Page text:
Report

Biden Taps Career Diplomat as Envoy to Yemen

By selecting Timothy Lenderking, Biden signals that he wants a quick end to the war there.

By , Foreign Policy’s Pentagon and national security reporter, and , a diplomacy and national security reporter at Foreign Policy.
Former U.S. Defense Secretary Ash Carter is greeted by then-U.S. Embassy Deputy Chief of Mission Tim Lenderking, left, and Saudi Arabian Assistant Minister of Defense Mohammad Al-Ayesh, center, as he arrives on a E4-B military aircraft at King Abdulaziz International Airport on July 22, 2015 in Jeddah, Saudi Arabia.
Former U.S. Defense Secretary Ash Carter is greeted by then-U.S. Embassy Deputy Chief of Mission Tim Lenderking, left, and Saudi Arabian Assistant Minister of Defense Mohammad Al-Ayesh, center, as he arrives on a E4-B military aircraft at King Abdulaziz International Airport on July 22, 2015 in Jeddah, Saudi Arabia. Carolyn Kaster - Pool/Getty Images

President Joe Biden is set to choose Timothy Lenderking, a career foreign service officer with deep knowledge of the Gulf region, to serve as the administration’s envoy to Yemen, potentially signalling a more concerted effort to end the conflict that has left millions on the brink of starvation. 

Lenderking served as a deputy assistant secretary of state focused on the Gulf during the Trump administration. Biden has yet to make other key appointments for ambassadors to Saudi Arabia, or the United Arab Emirates.

President Joe Biden is set to choose Timothy Lenderking, a career foreign service officer with deep knowledge of the Gulf region, to serve as the administration’s envoy to Yemen, potentially signalling a more concerted effort to end the conflict that has left millions on the brink of starvation. 

Lenderking served as a deputy assistant secretary of state focused on the Gulf during the Trump administration. Biden has yet to make other key appointments for ambassadors to Saudi Arabia, or the United Arab Emirates.

Lenderking will take the lead on what is expected to be a sharp turn in policy on Yemen, where Houthi rebels are fighting a U.S.-backed coalition that includes Saudi Arabia and the United Arab Emirates. 

Speaking at a White House briefing on Thursday, National Security Adviser Jake Sullivan said that Biden would announce an end to American support for military operations in Yemen. The United States stopped its policy of refueling Saudi and Emirati warplanes in 2018, but continued providing intelligence support to the coalition despite congressional uproar over the American role in the conflict. The freeze will not extend to the fight against al-Qaeda in the war-torn country.

Lenderking’s appointment comes just a week after Biden tapped Robert Malley, who helped negotiate the 2015 Iran nuclear deal, to serve as special envoy for Iran. Malley had warned that the Trump administration’s maximum pressure approach against Iran accomplished little. The policy included military pressure and severe sanctions, devastating Tehran’s economy. 

The National and the Wall Street Journal first reported Lenderking’s expected appointment.

The Saudi-led coalition has been criticized for indiscriminately bombing Yemeni civilians and targeting Yemen’s crumbling infrastructure. In 2018, after the Trump administration certified that the coalition was making a good faith effort to reduce civilian casualties in the conflict, Lenderking said the United States believed military pressure against the Houthis was “appropriate,” but gave Riyadh “just above a passing grade” on preventing harm.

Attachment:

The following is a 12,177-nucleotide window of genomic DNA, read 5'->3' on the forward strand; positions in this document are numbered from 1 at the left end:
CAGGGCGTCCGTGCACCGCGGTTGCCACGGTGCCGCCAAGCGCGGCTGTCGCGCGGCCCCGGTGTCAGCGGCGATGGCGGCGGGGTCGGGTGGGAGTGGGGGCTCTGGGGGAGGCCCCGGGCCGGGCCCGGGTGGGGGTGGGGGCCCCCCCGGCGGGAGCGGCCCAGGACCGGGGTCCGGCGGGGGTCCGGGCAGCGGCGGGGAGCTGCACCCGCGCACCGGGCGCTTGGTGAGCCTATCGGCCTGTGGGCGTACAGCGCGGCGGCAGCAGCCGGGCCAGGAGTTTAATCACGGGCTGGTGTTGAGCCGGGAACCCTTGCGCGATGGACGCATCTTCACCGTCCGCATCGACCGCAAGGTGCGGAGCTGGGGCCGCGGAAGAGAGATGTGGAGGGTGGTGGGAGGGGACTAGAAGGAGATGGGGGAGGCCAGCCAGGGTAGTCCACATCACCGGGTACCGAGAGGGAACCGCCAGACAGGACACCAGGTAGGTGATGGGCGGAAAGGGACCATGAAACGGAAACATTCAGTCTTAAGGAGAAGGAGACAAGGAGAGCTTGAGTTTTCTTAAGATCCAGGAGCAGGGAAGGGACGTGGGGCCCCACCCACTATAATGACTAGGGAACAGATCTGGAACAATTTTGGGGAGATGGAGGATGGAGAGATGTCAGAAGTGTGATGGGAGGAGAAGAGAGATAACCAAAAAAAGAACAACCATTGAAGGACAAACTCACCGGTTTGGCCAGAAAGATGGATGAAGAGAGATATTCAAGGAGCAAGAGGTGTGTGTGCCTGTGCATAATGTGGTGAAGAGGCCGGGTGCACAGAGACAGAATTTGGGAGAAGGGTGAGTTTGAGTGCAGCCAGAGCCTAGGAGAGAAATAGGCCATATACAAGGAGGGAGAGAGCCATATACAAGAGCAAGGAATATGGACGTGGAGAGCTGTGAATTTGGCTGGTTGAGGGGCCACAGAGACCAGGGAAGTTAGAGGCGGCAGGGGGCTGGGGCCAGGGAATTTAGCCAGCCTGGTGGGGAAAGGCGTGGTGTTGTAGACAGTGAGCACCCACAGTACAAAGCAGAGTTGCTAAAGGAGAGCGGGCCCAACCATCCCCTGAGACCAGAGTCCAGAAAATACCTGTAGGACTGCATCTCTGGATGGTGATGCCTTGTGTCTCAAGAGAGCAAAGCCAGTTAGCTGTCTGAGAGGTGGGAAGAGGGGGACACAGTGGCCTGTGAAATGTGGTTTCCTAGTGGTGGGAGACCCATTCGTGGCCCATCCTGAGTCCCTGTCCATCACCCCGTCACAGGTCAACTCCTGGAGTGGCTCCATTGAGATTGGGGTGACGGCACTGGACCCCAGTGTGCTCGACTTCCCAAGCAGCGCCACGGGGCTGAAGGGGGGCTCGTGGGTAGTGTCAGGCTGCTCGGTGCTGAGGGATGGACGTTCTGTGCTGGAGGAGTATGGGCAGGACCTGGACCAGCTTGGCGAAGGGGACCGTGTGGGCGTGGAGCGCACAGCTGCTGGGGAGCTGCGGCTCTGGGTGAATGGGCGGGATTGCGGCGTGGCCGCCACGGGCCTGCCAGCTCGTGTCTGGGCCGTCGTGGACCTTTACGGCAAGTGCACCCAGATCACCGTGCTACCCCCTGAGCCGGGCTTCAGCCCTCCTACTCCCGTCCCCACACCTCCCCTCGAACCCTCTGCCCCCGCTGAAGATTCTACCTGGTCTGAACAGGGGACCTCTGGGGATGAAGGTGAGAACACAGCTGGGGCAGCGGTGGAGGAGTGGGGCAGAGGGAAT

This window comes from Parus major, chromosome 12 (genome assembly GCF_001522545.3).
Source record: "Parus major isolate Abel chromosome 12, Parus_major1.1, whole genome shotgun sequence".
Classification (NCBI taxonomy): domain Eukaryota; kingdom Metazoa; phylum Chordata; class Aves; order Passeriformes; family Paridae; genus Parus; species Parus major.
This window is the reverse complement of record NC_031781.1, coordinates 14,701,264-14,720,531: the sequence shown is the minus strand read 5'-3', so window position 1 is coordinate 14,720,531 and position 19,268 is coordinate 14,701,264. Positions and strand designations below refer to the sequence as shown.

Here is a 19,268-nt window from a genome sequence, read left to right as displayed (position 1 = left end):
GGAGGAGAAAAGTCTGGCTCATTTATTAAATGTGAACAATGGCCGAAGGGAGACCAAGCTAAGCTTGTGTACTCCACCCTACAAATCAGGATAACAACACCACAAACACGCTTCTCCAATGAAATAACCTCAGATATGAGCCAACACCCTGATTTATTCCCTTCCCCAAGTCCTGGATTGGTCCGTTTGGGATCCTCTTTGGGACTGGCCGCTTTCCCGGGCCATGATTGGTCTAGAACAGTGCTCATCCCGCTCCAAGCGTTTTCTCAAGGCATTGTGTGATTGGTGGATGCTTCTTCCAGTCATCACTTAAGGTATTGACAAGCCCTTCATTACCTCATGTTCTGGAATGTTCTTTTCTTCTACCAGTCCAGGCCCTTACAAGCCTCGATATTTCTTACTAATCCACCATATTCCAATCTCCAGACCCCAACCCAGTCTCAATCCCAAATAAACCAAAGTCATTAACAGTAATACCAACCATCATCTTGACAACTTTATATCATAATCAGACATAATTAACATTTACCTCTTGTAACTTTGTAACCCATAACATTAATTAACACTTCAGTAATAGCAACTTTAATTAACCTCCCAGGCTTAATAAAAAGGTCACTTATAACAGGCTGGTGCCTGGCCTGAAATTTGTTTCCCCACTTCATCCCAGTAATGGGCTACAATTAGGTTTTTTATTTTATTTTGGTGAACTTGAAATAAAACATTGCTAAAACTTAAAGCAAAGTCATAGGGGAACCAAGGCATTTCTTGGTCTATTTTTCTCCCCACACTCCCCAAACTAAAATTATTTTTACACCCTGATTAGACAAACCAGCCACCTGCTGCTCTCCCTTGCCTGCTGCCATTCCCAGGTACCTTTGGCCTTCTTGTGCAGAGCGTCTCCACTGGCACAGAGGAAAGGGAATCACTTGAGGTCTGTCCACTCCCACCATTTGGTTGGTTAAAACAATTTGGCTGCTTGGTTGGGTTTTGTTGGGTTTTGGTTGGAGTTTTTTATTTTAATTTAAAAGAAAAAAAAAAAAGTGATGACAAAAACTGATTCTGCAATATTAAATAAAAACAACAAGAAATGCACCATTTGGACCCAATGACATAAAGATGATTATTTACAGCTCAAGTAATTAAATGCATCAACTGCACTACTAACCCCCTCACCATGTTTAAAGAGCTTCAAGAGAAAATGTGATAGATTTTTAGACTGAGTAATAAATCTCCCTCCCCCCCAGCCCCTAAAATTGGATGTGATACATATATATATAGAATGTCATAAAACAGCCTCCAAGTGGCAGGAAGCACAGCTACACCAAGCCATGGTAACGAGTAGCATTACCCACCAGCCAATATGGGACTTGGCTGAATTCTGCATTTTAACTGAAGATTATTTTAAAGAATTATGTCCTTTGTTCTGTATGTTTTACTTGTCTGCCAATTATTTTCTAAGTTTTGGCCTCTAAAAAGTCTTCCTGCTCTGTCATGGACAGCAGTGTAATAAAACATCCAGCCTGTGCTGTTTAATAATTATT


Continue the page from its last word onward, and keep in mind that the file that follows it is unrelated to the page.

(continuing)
Biden has expressed support for diplomatic efforts to end the conflict in Yemen and vowed to reassess the U.S.-Saudi relationship, which came under fire from lawmakers during former President Donald Trump’s term. 

During the Trump administration, Lenderking frequently travelled to the region to try to advance negotiations between the Saudi-led coalition and the Iran-backed Houthis, who now control the majority of the country’s population and who appear to be growing closer to Tehran. While experts said that Lenderking has a strong understanding of the Yemen conflict, an end to fighting is likely to be a tough sell for both the Saudis and the Houthis. 

“He will need to focus on creating incentives for peace and disincentives for warring—for both the government and the Houthis,” said Elana DeLozier, a fellow at the Washington Institute for Near East Peace who focuses on the Gulf. “As the Saudis have found out in the last year and a half … the process is more likely to be a hard slog.”

Talks have recently ground to a near-halt, after a deadly attack in December on the civilian airport in Yemen claimed by the Houthis helped spur the Trump administration to designate the group a terror organization. U.S. officials had warned the Houthi movement against violent action in the run-up to the decision, and the United Nations and aid organizations said that the decision could drive Yemen closer toward famine. The Biden administration has pledged to review the eleventh-hour decision, which prompted fierce debate within the State Department and a backlash from Capitol Hill.  

For his part, Lenderking has long insisted that the United States must help bring the conflict to an end imminently, though other voices in the past administration pushed for more financial and economic pressure against the Houthi movement. 

“We have a much shorter timeline. We’re not interested in seeing this conflict prolonged,” Lenderking said in 2018. “We would like to see Iran pushed out of Yemen eventually.”

Jack Detsch is Foreign Policy’s Pentagon and national security reporter. Twitter: @JackDetsch

Robbie Gramer is a diplomacy and national security reporter at Foreign Policy. Twitter: @RobbieGramer